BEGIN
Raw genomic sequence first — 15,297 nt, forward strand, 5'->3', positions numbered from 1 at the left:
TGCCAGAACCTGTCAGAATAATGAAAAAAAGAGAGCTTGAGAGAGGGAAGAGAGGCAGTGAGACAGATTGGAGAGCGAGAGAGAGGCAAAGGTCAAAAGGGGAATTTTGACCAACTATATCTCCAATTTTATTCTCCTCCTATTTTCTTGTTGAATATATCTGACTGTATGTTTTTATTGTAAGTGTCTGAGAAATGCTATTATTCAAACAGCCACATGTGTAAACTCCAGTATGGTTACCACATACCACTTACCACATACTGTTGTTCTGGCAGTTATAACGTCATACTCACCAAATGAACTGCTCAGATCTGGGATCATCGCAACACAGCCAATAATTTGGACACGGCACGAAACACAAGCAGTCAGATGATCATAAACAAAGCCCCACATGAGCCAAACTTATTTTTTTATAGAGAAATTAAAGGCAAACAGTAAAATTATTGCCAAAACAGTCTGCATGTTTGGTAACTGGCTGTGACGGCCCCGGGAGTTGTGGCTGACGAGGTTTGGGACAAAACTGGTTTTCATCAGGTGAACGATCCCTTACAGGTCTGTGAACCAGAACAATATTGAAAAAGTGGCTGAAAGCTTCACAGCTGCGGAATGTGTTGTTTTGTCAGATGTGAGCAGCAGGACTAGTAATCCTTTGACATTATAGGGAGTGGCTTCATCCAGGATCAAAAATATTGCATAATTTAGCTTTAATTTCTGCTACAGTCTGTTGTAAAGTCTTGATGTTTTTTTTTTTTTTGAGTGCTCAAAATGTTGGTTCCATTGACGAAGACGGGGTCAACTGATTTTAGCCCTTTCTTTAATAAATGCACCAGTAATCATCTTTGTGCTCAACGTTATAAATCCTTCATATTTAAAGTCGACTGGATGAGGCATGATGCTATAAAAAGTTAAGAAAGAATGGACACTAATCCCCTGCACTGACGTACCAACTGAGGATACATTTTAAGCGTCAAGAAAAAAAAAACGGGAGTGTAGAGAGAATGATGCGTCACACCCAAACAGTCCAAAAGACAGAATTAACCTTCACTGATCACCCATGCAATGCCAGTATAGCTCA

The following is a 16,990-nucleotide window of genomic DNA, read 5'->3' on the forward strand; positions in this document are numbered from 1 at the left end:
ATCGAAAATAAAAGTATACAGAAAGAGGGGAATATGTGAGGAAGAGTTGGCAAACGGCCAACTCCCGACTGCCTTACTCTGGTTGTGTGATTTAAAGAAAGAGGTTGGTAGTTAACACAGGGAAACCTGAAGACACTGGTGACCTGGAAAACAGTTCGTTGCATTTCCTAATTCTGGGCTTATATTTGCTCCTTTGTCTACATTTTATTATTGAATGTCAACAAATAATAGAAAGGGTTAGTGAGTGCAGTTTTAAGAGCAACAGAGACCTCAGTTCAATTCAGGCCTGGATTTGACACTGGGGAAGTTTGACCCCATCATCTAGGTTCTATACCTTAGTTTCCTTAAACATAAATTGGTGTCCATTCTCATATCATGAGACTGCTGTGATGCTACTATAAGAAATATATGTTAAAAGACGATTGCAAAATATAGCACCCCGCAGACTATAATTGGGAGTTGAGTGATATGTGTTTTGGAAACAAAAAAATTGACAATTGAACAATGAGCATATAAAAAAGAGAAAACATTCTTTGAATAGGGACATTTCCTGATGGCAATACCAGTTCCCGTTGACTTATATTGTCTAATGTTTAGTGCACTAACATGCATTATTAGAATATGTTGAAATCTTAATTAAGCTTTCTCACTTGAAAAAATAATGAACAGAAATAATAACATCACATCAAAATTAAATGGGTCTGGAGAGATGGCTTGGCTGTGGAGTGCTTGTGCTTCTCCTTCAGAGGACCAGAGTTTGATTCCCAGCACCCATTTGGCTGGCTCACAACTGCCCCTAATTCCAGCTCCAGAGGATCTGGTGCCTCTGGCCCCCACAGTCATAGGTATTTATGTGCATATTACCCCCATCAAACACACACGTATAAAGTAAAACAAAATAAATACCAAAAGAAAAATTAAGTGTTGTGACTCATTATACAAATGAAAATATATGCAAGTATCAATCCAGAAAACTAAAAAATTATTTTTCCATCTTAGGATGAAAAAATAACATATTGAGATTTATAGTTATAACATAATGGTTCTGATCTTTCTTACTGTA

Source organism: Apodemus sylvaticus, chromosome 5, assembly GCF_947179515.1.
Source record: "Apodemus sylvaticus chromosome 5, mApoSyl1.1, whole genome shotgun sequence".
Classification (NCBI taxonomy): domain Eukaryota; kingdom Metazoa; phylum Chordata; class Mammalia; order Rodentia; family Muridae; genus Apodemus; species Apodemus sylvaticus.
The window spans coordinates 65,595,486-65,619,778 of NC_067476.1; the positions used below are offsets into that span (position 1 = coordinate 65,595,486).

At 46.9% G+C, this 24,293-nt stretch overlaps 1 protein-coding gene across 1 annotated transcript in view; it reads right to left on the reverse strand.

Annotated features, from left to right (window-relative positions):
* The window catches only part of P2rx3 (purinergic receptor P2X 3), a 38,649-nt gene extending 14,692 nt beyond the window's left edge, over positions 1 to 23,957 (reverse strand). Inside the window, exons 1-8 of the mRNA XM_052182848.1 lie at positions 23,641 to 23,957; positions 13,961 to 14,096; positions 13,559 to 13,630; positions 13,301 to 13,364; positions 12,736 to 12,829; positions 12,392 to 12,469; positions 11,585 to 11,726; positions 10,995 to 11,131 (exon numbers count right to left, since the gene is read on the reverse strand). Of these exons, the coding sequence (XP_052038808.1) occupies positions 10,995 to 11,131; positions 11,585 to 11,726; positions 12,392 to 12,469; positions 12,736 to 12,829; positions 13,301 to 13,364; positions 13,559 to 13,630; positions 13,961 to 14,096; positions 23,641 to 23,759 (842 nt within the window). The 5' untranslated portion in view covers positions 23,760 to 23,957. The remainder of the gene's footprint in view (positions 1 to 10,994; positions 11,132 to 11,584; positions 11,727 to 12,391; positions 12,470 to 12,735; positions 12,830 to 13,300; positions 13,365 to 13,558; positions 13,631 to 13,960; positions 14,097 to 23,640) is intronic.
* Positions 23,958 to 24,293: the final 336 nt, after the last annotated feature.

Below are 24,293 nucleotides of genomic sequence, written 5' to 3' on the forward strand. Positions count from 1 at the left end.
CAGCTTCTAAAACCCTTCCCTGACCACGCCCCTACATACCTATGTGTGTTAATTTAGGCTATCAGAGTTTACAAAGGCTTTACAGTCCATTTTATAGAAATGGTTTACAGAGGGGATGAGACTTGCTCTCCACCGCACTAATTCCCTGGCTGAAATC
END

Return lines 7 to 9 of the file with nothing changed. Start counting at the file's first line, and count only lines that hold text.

Classification (NCBI taxonomy): domain Eukaryota; kingdom Metazoa; phylum Chordata; class Mammalia; order Rodentia; family Muridae; genus Apodemus; species Apodemus sylvaticus.
The window spans coordinates 65,595,486-65,619,778 of NC_067476.1; the positions used below are offsets into that span (position 1 = coordinate 65,595,486).

At 46.9% G+C, this 24,293-nt stretch overlaps 1 protein-coding gene across 1 annotated transcript in view; it reads right to left on the reverse strand.